The U.S. erupted again on Saturday, January 28, just a week after the unprecedented Women’s Marches brought together millions in opposition to Trump’s policies. In instant and massive revulsion against Trump’s suddenly-imposed “Muslim ban,” forbidding entry into the U.S. by people from seven predominantly-Muslim countries, thousands of Americans came out to protest the next day at airports from coast to coast. Their signs welcomed the refugees, immigrants and visitors who had boarded airplanes legally with visas, only to be detained when they arrived. Also banned were all refugees, for a period of four months.
Trump issued the ban by Executive Order on Friday. It outlaws entry into the U.S. by people from Iraq, Syria, Iran, Libya, Somalia, Sudan, and Yemen. The White House’s attempt to avoid blatant illegality by not banning people solely for being Muslims, is transparent.
Protests spread within hours from New York to airports in Philadelphia, Washington, Boston, Atlanta, Los Angeles, San Francisco, Denver, Houston, Dallas, Chicago and Detroit. There was a large rally Friday night in Manhattan, right after the ban was signed. Saturday at New York’s Kennedy Airport, thousands of people stopped traffic for several hours, and hundreds remain there in the middle of the night. Taxi drivers boycotted the airport in support of the protest. A second demonstration in Brooklyn is also still going on tonight, even after a temporary legal victory against the ban. More protests are called for tomorrow.
The federal agency in charge says it has 170 people in detention at airports. They will not be deported now because at 9:00 p.m., federal district judge Ann M. Donnelly in Brooklyn issued a restraining order against the Executive Order. This forbids the new arrivals’ deportation, but leaves them in detention and in limbo at the airports. Several law suits were brought by the American and the New York Civil Liberties Unions.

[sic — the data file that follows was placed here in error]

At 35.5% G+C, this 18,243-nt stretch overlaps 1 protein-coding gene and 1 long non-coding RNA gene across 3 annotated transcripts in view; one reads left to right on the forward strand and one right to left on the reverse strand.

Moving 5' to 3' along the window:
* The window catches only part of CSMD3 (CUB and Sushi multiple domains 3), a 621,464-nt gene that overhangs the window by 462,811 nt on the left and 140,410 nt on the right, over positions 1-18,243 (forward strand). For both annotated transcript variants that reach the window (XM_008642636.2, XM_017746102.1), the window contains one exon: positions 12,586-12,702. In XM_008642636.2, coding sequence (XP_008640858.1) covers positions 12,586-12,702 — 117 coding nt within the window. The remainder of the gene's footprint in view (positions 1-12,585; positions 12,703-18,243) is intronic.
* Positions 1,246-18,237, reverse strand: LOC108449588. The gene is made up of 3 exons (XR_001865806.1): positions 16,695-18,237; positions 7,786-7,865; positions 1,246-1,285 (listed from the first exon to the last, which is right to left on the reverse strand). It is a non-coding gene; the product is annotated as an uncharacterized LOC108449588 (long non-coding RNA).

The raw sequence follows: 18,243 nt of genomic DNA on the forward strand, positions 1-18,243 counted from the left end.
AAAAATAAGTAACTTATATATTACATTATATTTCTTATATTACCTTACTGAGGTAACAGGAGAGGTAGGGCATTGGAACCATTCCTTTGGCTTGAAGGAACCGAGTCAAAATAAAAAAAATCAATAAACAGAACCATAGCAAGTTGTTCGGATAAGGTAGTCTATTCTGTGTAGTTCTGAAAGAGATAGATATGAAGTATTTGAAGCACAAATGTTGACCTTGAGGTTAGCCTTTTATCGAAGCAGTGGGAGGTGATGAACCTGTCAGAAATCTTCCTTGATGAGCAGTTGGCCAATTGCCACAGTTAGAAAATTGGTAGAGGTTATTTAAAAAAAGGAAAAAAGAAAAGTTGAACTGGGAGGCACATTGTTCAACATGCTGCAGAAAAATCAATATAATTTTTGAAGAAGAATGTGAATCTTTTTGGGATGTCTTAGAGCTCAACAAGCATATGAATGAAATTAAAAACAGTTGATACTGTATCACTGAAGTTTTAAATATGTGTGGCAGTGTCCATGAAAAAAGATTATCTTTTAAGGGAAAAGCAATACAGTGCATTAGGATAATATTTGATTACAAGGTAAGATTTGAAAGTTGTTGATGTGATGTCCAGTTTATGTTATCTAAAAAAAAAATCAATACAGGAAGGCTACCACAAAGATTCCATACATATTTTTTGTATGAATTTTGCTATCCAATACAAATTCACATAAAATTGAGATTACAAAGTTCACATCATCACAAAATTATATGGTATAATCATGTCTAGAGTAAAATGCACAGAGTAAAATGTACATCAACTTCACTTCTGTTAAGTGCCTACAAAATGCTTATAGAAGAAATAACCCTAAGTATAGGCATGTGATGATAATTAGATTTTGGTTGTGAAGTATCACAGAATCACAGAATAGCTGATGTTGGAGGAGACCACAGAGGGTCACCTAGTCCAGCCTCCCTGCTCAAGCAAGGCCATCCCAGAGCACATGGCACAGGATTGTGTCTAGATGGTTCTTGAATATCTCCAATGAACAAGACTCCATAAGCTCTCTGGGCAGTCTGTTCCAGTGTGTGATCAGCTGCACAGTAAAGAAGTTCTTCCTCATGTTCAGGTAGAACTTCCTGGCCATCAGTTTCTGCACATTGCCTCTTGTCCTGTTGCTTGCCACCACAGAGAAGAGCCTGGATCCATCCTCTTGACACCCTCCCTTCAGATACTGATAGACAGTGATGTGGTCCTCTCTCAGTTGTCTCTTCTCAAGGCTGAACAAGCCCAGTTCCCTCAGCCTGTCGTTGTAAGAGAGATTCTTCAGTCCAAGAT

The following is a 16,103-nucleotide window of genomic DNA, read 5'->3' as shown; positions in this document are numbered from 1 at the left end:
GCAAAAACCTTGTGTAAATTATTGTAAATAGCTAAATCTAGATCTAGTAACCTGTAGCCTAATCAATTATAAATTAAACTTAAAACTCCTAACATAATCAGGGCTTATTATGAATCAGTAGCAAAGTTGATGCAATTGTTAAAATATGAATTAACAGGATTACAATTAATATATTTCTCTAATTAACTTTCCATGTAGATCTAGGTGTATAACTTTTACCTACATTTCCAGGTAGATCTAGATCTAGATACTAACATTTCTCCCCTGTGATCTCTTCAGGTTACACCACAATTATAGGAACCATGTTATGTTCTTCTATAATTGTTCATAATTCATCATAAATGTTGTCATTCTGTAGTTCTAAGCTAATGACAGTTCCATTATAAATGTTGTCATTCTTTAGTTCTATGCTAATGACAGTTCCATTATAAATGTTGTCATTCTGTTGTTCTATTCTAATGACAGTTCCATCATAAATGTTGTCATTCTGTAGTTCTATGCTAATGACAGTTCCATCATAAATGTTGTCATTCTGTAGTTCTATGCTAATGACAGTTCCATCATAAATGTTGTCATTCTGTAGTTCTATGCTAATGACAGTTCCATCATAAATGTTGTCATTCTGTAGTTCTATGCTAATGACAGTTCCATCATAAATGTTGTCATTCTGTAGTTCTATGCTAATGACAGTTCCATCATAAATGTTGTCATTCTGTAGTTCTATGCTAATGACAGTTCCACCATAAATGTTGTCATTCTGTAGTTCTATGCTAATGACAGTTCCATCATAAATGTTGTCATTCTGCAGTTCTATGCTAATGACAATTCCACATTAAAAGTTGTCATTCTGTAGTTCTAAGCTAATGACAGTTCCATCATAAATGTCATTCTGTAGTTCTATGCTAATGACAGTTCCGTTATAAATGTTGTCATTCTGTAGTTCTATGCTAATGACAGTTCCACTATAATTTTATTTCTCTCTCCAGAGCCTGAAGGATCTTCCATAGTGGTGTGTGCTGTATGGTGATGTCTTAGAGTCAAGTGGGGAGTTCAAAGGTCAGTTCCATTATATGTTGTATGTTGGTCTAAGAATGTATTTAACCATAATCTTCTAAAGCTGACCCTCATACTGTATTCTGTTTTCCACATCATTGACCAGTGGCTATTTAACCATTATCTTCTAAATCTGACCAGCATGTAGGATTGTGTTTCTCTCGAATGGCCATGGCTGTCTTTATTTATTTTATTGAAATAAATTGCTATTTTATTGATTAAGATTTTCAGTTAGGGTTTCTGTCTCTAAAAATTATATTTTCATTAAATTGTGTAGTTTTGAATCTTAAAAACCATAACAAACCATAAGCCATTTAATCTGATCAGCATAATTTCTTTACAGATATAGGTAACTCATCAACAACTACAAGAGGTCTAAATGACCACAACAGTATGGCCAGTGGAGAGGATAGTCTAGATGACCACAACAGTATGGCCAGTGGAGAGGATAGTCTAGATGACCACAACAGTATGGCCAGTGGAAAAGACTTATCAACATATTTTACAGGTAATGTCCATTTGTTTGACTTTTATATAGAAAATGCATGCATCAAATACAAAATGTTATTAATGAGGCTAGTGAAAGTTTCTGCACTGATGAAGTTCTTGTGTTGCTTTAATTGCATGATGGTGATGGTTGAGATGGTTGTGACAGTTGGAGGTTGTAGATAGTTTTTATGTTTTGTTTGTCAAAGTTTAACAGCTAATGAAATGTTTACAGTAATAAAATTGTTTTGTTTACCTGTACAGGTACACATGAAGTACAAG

From the pictures, it is clear that the protesters are not predominantly Middle Eastern or African, but are all kinds of Americans who came to protest for the sake of human decency. Refugees from war-torn areas, if returned to their countries, face the possibility of death. Demonstrators also pointed out that this country was built by immigrants, and carried signs proclaiming that immigrants make the U.S. great! And they expressed fear for all of our Constitutional rights if this ban stands–it violates several Constitutional provisions.
There can be no logical reason for this ban because those are not the countries of origin of the people who have attacked the U.S. The 9/11 attackers were mostly Saudi Arabian. But that country is an important U.S. ally, whereas the banned countries are mostly in the midst of wars or have unstable political governments. Moreover, the mass shootings and bombings in the U.S. since 9/11, and most of those in Europe, have been perpetrated by home-grown terrorists, not immigrants.
Trump imposed the ban in order to carry out his campaign promises. With his approval rating sinking, he is trying to rally his base. He and his top aides spent much of his one week in office attacking the media—his white supremacist chief policy adviser Steve Bannon declared the press to be the new “opposition party”–and threatening “sanctuary cities,” those that have pledged not to cooperate with federal authorities in rounding up undocumented immigrants.